An overview of the user's year. This particular user hasn't collected enough data yet and is shown an error screen instead.
An overview of the user's monthly nutrition intake in a clean and user-friendly design.
An overview of the user's weekly nutrition intake in a clean and user-friendly design.
An overview of the user's daily nutrition intake in a clean and user-friendly design.
When users click on a photo from the home page, they can learn more about the nutrition facts in that meal.
Users would open the app to this home screen where they can automatically see their daily "health score" and food journey.
A user flow of the different options a user can view their nutritional statistics.
A typical user flow of what learning more about a meal's nutritional facts would look like.
Obesity is an often overlooked health problem that affects both young people and the elderly alike. While one of the main reasons people can experience obesity is due to genetics, 3 of the top 9 causes are related to overeating, a diet of high carbohydrates, and frequent eating. The economic cost of obesity is also beginning to outweigh the national cost of tobacco smoking: $23.3 billion compared to $18.7 billion. In the United States, these costs are estimated to be even higher, at around $150 billion.
This is not to mention the less tangible costs of obesity ranging from weight bias & weight-based discrimination to productivity loss and higher mortality. Programs like Weight Watchers & surgery promise to offer people the opportunity to slim down and live a better lifestyle, but we know the best, simple, and one of only 2 ways to that better life is a healthy diet.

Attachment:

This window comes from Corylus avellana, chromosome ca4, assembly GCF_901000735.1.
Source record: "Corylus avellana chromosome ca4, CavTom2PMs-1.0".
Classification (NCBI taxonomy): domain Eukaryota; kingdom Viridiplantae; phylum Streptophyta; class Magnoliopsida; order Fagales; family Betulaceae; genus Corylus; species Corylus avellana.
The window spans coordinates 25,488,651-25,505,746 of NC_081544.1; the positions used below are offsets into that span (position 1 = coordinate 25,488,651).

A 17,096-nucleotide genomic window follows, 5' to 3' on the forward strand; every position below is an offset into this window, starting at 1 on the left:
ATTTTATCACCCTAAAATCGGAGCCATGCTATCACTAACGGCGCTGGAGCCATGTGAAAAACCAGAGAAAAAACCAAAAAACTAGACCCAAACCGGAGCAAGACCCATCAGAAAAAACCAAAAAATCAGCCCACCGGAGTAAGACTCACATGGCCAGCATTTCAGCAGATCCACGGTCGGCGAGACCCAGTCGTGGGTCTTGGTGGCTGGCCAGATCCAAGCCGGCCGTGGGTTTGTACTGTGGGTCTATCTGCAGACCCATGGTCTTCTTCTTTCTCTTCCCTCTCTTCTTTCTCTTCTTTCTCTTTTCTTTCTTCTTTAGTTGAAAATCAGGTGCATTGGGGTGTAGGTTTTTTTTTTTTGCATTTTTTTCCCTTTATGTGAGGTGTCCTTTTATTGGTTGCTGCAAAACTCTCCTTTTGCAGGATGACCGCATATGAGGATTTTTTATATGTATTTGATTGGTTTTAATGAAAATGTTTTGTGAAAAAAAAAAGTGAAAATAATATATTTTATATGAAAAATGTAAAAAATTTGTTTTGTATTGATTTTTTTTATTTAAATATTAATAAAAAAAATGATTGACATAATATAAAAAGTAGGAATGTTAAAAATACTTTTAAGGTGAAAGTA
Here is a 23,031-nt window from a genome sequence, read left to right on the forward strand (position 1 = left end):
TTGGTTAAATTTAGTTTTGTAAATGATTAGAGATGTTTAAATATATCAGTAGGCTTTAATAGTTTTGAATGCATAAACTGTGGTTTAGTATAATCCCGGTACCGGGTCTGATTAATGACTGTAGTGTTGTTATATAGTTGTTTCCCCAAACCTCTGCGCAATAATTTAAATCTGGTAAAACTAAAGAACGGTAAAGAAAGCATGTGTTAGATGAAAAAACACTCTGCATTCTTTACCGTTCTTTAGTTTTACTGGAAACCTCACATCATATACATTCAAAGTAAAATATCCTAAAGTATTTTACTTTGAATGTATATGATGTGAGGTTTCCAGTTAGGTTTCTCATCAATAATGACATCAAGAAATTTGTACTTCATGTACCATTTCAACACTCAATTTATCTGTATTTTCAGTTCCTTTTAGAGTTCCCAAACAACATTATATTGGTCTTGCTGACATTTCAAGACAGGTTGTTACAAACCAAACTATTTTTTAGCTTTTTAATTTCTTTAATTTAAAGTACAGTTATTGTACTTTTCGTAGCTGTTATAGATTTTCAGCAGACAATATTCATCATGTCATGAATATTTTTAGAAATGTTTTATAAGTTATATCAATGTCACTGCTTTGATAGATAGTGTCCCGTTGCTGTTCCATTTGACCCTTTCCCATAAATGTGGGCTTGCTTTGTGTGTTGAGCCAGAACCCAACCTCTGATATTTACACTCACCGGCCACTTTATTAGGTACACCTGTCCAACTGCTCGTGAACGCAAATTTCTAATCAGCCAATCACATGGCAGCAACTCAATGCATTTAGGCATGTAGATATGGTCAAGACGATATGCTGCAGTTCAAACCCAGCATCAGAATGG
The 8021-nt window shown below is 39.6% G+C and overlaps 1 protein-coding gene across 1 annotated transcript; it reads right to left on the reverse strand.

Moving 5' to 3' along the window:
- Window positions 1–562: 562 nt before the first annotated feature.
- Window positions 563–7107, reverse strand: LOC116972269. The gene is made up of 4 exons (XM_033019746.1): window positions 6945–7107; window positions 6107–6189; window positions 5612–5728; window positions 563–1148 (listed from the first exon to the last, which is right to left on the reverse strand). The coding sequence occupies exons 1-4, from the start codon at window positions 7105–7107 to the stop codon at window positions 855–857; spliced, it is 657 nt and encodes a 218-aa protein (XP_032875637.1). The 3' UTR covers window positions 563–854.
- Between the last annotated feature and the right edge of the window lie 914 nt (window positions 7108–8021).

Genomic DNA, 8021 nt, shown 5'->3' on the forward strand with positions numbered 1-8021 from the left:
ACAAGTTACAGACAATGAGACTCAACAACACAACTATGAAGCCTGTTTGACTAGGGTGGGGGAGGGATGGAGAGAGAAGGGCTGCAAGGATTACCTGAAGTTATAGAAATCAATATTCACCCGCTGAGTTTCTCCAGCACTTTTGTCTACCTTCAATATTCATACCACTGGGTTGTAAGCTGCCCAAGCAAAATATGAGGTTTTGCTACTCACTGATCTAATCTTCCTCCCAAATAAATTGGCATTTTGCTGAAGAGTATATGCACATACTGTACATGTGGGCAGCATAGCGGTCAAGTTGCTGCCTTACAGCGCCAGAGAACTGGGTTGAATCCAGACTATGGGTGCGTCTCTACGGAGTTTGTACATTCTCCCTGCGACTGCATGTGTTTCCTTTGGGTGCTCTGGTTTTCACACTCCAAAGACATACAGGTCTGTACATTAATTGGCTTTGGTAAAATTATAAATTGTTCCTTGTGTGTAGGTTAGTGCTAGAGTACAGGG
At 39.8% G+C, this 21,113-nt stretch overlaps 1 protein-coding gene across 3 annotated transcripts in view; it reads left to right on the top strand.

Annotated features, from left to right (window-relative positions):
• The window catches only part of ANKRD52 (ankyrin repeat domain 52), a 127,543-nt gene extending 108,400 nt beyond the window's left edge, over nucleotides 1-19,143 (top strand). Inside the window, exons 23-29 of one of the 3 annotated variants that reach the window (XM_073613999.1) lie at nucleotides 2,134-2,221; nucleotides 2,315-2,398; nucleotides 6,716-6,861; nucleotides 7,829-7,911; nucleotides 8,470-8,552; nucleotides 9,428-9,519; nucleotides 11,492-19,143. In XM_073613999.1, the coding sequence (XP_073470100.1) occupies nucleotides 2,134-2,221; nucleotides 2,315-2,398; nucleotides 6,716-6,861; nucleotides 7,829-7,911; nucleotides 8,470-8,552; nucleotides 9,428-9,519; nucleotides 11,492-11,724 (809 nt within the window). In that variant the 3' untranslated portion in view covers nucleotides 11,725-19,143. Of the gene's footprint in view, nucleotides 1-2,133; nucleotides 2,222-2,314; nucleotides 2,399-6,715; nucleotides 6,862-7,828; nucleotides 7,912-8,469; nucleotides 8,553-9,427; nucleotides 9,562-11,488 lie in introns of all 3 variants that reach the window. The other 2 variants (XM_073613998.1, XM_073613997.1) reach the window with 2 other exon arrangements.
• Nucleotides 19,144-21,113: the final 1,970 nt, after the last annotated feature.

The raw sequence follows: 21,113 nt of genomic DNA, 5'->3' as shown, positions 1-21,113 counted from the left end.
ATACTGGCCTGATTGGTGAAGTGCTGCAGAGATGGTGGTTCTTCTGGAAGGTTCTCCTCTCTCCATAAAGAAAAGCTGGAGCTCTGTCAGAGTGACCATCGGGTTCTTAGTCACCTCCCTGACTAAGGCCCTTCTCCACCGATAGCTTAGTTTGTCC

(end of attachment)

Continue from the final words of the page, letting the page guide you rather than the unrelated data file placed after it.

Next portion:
Currently, nutrition apps require tiresome manual entries each meal which can be challenging to keep up while maintaining an altered lifestyle. They’re also heavily calorie oriented and restrictive which isn’t the goal of what healthy eating should be. It should be to help someone feel more confident and happier, especially oriented towards their goals, and that was our goal with ütrition. To create a user-centred, healthier, and automated alternative. .
What it does
ütrition is a simple and easy alternative that would make nutrition tracking user-friendly, attractive, and automatic. Using your phone’s pre-existing photo gallery, ütrition automatically analyses the meals you had and displays it in a summarized screen for users to conveniently look at. Using Geolocation, Google Photos Google Maps data, and Yelp, our app is able to pinpoint exactly which restaurant you had that last burger in, and match your food to its most likely tag based on its similarity to photos on the menu. We use all that information to provide you specific nutritional information about the food that you eat when you go out so you can keep up with your diet with just a simple click on your phone camera with each meal.